It's good and normal to desire children - but at any cost?
One in six couples will experience infertility. Since we each came from large families with many siblings and nieces and nephews, my husband and I never expected to experience infertility. In fact, during our three years of dating, we discussed every potential problem we could face – how to handle joint finances, how to balance family and career, how to manage personality conflicts, how to properly load a dishwasher. You name it – we fretted about it – except what ended up being the greatest challenge of our marriage.
So, we get it. We understand what an unexpected and devastating diagnosis infertility can be.
Harvard medical researcher Alice Domar reports, "The majority of infertile women report that infertility is the most upsetting experience of their lives. Infertile women report equivalent levels of anxiety and depression as women with cancer, HIV status or heart disease."
And so, procedures such as in vitro fertilization (IVF) seemingly offer real hope for those who so desperately desire children. In that procedure, a woman takes hormones to stimulate her ovaries to produce many eggs in a single cycle. The mature eggs are then removed through transvaginal aspiration (a procedure done under sedation) or even laparoscopic surgery. Sperm are collected from a man, typically through masturbation. A clinician then places each egg in a bath of sperm, attempting to create embryos. Once fertilization has taken place, one or more embryos are then transferred into a woman’s uterus in the hopes that at least one will implant successfully and be carried to term.
By the way, what is an “embryo”? An embryo is what results when sperm and egg successfully join. It is a completely new human being at a very early stage of development. In the right environment and under the right circumstances, an embryo will keep on growing – from a fetus, to a newborn, to a toddler, to a child, through adolescence to, if she survives the turmoil of puberty and high school, adulthood. So an embryo is just a very young person.
The difficulty is that, when you learn more about IVF, it is not such a good thing. Most people find it difficult to believe that there could be a moral or ethical concern with a medical procedure that is performed in pursuit of the natural and good desire to have a child. I’ve had to explain to numerous friends and family members why we chose not to use IVF. Yes, IVF may allow couples to conceive the child that they desire and for some this will outweigh everything else. But, here are ten things I learned about IVF that might give some couples reason to reconsider:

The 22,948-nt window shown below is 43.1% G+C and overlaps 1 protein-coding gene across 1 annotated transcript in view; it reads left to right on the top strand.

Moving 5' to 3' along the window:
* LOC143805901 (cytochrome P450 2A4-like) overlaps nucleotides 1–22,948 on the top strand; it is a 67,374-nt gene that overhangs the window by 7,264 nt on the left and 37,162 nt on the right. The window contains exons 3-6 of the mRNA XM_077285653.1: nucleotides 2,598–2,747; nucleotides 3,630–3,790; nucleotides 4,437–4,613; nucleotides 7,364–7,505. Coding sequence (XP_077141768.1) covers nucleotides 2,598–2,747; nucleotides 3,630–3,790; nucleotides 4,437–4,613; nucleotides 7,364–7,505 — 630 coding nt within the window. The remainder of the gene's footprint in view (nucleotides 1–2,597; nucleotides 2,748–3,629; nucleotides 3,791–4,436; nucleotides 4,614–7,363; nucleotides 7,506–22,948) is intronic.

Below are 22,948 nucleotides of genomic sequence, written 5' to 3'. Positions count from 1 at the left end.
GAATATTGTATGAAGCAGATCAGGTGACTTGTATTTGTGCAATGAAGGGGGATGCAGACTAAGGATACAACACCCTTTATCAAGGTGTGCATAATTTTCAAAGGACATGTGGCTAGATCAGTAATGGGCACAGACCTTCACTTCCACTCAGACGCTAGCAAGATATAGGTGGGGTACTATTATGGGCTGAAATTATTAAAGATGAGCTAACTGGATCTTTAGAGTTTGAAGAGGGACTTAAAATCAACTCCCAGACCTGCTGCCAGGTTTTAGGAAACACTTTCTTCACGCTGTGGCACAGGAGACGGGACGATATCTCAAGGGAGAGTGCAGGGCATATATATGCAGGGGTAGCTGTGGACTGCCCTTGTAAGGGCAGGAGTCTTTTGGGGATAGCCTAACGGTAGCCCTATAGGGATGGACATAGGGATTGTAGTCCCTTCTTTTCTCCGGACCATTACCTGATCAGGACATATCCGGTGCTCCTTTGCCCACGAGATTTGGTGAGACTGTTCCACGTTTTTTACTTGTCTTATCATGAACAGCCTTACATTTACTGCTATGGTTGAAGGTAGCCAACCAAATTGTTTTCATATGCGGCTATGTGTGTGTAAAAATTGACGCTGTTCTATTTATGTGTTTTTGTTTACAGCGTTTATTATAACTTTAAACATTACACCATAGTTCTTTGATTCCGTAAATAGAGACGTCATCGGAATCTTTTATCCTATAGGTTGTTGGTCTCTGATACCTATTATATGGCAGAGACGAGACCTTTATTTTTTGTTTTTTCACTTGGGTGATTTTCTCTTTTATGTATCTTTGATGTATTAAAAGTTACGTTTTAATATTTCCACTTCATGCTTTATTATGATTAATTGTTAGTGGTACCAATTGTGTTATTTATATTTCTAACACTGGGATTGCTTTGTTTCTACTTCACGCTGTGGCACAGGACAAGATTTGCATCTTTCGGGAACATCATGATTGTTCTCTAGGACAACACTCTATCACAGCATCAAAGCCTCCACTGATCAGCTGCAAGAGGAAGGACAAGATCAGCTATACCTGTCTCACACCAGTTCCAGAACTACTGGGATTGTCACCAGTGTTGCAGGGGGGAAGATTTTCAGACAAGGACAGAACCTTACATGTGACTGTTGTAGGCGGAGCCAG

1. IVF destroys common notions of parenthood. The old-fashioned way of making babies involves the physical union of a man and a woman. But, even the most basic version of IVF involves other people in the actual act of creation –doctors and technicians who retrieve the sperm and eggs, fertilize them in the lab and place them in the woman’s body. It can get more complicated – surrogates, donor eggs, donor sperm, children conceived from the frozen, banked sperm of deceased fathers, and some technologies involving three sets of DNA that sound like they came out of Brave New World. While this might not bother you, this can get confusing and upsetting for the children conceived through IVF, and social science data suggests that donor-conceived children report struggles with identity and origin and that they fare worse than their peers in outcomes such as depression and substance abuse.
2. IVF is a form of eugenics. Speaking of Brave New World, we have versions of the “fertilizing room” and the “bottling room.” Is the “social predestination room” next? Why do I say this? Well, to increase the chances of success, IVF involves diagnostic and screening procedures to get the “best” baby. For example, sperm are washed to isolate the healthiest and fastest among them and can be sorted to produce a desired gender. Eggs can be screened for chromosomal abnormalities. And, IVF clinics can use preimplantation genetic diagnosis (PGD) to detect genetic conditions and chromosomal mutations (or even undesired traits, like